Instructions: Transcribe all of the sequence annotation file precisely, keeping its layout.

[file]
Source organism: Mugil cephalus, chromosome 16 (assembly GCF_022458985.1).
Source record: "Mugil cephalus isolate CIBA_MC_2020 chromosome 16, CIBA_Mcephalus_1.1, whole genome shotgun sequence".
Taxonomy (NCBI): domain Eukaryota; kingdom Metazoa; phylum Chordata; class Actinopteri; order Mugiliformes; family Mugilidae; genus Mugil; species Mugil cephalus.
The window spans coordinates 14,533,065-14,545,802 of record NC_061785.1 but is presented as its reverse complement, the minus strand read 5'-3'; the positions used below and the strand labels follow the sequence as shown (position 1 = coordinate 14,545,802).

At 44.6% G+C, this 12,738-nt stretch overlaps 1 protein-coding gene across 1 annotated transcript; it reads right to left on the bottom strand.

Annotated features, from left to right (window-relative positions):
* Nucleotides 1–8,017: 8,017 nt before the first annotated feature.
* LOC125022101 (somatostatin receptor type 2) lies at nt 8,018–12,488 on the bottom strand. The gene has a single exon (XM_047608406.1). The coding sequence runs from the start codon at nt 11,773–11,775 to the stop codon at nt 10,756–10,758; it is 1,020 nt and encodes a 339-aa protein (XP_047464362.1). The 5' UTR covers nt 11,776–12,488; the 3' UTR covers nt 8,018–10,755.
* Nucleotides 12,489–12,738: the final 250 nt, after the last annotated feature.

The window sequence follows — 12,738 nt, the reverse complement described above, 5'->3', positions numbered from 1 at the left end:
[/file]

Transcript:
Source organism: Mugil cephalus, chromosome 16 (assembly GCF_022458985.1).
Source record: "Mugil cephalus isolate CIBA_MC_2020 chromosome 16, CIBA_Mcephalus_1.1, whole genome shotgun sequence".
Taxonomy (NCBI): domain Eukaryota; kingdom Metazoa; phylum Chordata; class Actinopteri; order Mugiliformes; family Mugilidae; genus Mugil; species Mugil cephalus.
The window spans coordinates 14,533,065-14,545,802 of record NC_061785.1 but is presented as its reverse complement, the minus strand read 5'-3'; the positions used below and the strand labels follow the sequence as shown (position 1 = coordinate 14,545,802).

At 44.6% G+C, this 12,738-nt stretch overlaps 1 protein-coding gene across 1 annotated transcript; it reads right to left on the bottom strand.

Annotated features, from left to right (window-relative positions):
* Nucleotides 1–8,017: 8,017 nt before the first annotated feature.
* LOC125022101 (somatostatin receptor type 2) lies at nt 8,018–12,488 on the bottom strand. The gene has a single exon (XM_047608406.1). The coding sequence runs from the start codon at nt 11,773–11,775 to the stop codon at nt 10,756–10,758; it is 1,020 nt and encodes a 339-aa protein (XP_047464362.1). The 5' UTR covers nt 11,776–12,488; the 3' UTR covers nt 8,018–10,755.
* Nucleotides 12,489–12,738: the final 250 nt, after the last annotated feature.

The window sequence follows — 12,738 nt, the reverse complement described above, 5'->3', positions numbered from 1 at the left end: